Slightly confused as to era, though  While you could count what I know about tractors on the fingers of one foot, that's surely a post War (WW2) tractor on a GN-liveried wagon.  How about a plough or a portable steam engine instead?

 

Hello Edwardian, glad you're enjoying the models :). Glad also that including the paint and transfer details etc isn't considered too detailed: it's something I often wonder about with others' kits, especially when comparing different representations of colours such as LNER Red Oxide or teak...

You're quite right about the era-compromised GN wagon, with its post-WWII cargo. I felt at the time that my main concern was with the wagon itself and that provided that looked good and rode well, a tractor was a tractor. The Oxford Diecast one was widely available and to my townie's eye looked fine for the job; I must admit it didn't occur to me that anyone would question it, partly because at that time I hadn't considered putting pictures of my models online. Changing it for something else is something I might do in due course, but I'd be a little concerned about removing the securely cyano-glued tractor, chains and ropes without damaging the deck. That being said, wooden decking like that is one of the few areas I do try to make look a little weathered or distressed so perhaps it might add to the effect?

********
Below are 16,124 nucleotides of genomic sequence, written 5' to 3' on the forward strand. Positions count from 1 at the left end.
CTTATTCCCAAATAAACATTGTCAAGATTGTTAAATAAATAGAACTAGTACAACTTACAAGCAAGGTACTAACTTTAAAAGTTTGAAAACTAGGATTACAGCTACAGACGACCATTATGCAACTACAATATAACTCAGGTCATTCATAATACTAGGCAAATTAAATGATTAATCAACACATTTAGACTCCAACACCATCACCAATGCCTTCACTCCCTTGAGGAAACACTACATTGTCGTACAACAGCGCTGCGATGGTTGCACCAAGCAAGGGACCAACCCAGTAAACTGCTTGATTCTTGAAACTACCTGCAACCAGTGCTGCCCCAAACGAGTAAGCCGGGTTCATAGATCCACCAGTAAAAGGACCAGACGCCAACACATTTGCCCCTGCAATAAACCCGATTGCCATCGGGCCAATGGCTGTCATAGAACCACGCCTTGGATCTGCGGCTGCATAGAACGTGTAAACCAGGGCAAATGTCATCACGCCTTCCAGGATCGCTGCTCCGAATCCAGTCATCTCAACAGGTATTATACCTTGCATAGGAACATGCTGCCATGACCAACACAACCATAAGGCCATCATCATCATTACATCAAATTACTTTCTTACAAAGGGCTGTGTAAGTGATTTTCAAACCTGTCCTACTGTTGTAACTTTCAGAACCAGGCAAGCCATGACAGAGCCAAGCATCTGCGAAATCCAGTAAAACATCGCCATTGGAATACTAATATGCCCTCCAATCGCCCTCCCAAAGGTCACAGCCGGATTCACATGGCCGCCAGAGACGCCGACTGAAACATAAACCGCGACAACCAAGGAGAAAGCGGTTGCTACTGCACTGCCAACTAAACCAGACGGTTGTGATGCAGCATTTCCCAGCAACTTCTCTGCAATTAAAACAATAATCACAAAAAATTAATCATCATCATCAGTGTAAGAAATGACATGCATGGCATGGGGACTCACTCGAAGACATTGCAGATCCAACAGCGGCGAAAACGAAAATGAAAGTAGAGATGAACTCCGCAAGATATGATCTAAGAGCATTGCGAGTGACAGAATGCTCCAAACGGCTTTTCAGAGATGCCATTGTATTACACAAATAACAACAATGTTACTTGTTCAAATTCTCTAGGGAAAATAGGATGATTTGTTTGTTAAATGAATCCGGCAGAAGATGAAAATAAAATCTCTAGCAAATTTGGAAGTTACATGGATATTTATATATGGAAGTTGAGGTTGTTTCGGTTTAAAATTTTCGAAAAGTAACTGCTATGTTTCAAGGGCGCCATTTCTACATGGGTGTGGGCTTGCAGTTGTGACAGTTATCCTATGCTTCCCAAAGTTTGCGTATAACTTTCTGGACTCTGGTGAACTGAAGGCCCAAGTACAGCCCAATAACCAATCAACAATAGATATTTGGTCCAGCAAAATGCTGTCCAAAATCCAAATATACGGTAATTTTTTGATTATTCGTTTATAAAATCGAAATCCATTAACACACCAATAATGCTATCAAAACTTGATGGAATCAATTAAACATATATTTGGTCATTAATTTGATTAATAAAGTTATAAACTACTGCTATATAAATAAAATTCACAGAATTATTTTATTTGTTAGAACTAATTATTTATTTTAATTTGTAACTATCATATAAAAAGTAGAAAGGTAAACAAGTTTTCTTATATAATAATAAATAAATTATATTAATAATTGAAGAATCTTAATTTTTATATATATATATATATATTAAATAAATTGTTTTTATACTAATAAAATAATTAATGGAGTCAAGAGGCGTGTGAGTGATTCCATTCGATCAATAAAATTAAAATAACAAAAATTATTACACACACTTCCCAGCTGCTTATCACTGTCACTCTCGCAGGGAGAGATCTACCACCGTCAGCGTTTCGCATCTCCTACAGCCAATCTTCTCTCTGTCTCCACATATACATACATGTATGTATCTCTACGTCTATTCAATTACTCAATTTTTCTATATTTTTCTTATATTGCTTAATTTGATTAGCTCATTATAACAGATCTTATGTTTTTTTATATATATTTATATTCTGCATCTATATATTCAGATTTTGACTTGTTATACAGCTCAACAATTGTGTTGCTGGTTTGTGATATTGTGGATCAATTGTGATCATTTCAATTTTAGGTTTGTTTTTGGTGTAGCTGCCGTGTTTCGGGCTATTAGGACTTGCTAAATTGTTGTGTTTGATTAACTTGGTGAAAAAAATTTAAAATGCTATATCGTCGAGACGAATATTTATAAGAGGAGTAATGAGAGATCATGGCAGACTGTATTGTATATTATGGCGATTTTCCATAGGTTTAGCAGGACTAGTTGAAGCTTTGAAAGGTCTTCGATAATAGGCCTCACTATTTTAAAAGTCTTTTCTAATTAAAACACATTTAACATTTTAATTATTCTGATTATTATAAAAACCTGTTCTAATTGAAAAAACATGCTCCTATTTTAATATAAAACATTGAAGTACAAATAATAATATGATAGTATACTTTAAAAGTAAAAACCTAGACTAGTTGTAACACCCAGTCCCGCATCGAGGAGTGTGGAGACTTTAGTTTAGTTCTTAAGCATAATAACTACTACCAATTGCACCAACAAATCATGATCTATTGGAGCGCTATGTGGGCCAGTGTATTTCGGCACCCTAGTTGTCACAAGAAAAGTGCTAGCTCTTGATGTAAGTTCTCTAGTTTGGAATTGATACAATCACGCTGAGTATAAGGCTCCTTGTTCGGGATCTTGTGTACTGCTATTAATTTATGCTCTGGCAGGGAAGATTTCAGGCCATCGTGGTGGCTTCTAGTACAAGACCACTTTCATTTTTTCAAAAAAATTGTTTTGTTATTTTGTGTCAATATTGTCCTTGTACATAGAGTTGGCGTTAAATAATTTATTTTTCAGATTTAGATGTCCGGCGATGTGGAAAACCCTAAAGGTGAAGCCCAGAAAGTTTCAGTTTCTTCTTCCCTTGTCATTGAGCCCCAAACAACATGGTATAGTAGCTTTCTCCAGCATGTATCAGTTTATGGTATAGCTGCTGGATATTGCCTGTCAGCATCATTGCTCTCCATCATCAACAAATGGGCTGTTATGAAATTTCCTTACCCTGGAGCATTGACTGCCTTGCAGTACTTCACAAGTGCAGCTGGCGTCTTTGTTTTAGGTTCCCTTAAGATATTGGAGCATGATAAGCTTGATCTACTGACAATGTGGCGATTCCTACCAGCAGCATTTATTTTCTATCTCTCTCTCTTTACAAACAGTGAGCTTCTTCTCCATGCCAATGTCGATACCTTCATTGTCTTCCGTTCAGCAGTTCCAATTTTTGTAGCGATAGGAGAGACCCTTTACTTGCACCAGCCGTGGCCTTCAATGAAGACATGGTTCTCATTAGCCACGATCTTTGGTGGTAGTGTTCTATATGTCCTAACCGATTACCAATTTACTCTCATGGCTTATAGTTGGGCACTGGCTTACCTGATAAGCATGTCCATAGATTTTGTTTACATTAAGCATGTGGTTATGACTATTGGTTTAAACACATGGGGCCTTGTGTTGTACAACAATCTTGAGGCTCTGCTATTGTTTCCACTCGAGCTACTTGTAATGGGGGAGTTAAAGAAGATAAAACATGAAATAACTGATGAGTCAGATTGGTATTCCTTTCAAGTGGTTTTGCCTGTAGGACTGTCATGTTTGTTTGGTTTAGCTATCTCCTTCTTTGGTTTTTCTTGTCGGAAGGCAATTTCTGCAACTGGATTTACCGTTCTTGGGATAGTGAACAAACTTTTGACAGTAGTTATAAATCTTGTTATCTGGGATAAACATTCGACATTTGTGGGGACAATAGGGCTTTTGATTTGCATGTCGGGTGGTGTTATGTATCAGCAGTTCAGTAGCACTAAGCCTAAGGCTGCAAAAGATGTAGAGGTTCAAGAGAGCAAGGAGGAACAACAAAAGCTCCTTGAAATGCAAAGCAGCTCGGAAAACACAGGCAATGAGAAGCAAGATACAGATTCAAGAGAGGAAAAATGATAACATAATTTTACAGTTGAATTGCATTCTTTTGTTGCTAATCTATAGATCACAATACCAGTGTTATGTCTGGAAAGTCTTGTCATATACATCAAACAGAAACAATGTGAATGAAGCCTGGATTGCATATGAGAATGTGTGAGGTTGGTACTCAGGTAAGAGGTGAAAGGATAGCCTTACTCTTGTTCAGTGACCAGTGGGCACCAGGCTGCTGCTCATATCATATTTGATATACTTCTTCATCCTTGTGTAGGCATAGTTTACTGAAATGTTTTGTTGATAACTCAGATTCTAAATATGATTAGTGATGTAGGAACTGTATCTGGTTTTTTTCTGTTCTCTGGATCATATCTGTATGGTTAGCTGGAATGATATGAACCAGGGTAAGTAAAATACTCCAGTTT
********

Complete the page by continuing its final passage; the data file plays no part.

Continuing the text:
By the way Edwardian, as you're here, may I please ask who the gentleman is in your avatar picture? I've seen it many times before and often wondered - there's a slight air of mystery because he's turned away from the camera...

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9 minutes ago, Chas Levin said: